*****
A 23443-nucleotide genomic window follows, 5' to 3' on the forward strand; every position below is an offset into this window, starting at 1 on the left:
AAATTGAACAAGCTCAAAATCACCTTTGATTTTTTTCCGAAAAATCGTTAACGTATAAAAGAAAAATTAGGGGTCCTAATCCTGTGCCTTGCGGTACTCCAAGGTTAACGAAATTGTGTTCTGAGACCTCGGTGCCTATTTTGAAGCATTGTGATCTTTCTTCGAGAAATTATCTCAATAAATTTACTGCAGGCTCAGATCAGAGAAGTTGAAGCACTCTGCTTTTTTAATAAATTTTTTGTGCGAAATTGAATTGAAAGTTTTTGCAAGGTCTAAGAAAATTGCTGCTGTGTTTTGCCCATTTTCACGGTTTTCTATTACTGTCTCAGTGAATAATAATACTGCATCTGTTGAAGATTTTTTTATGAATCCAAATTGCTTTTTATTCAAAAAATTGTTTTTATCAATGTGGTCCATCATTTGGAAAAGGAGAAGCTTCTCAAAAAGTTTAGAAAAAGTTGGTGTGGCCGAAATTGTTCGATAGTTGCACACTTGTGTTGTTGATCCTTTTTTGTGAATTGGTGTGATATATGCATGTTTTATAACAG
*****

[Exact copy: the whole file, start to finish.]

A 23443-nucleotide genomic window follows, 5' to 3' on the forward strand; every position below is an offset into this window, starting at 1 on the left:
AAATTGAACAAGCTCAAAATCACCTTTGATTTTTTTCCGAAAAATCGTTAACGTATAAAAGAAAAATTAGGGGTCCTAATCCTGTGCCTTGCGGTACTCCAAGGTTAACGAAATTGTGTTCTGAGACCTCGGTGCCTATTTTGAAGCATTGTGATCTTTCTTCGAGAAATTATCTCAATAAATTTACTGCAGGCTCAGATCAGAGAAGTTGAAGCACTCTGCTTTTTTAATAAATTTTTTGTGCGAAATTGAATTGAAAGTTTTTGCAAGGTCTAAGAAAATTGCTGCTGTGTTTTGCCCATTTTCACGGTTTTCTATTACTGTCTCAGTGAATAATAATACTGCATCTGTTGAAGATTTTTTTATGAATCCAAATTGCTTTTTATTCAAAAAATTGTTTTTATCAATGTGGTCCATCATTTGGAAAAGGAGAAGCTTCTCAAAAAGTTTAGAAAAAGTTGGTGTGGCCGAAATTGTTCGATAGTTGCACACTTGTGTTGTTGATCCTTTTTTGTGAATTGGTGTGATATATGCATGTTTTATAACAG